Last week, while Camp Kilpatrick football coach Derek Ayers held practice on a dusty field to prepare his squad for its Aug. 24 opener against Grace Brethren High, the Los Angeles County Probation Department announced that this season could be the Mustangs' last.
The juvenile detention facility—the first in the U.S. with a state-sanctioned high school sports program and the focus of the 2006 film, Gridiron Gang (above)—will halt athletics in November. Kilpatrick is being relocated during a three-year construction project, and the program's future is uncertain.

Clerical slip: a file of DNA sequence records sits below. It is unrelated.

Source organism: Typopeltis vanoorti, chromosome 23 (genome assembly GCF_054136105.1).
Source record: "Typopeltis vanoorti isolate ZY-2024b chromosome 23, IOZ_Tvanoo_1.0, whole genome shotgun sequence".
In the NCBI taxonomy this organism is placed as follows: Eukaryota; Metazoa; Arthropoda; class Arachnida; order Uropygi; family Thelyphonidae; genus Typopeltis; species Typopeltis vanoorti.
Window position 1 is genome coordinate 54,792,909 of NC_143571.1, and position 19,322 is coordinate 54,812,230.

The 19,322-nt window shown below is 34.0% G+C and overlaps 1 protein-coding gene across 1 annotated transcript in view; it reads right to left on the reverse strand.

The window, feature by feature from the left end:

Ayers, a probation officer and former UCLA receiver, insists that sports saves lives at Kilpatrick: "Gang members who would have been shooting if they saw each other on the street—they're picking each other up in practice and giving high fives."
Two former Mustangs have gone on to play in the NFL, including second-year Bengals defensive end DeQuin Evans. But going pro—and winning games—has never been the point. "It's about motivating kids and seeing something through," says Ayers, who fears that the athletic program may never return if it's suspended completely. "[We teach the kids] at Camp Kilpatrick, we don't deal with excuses," he says. "We find a way to get things done."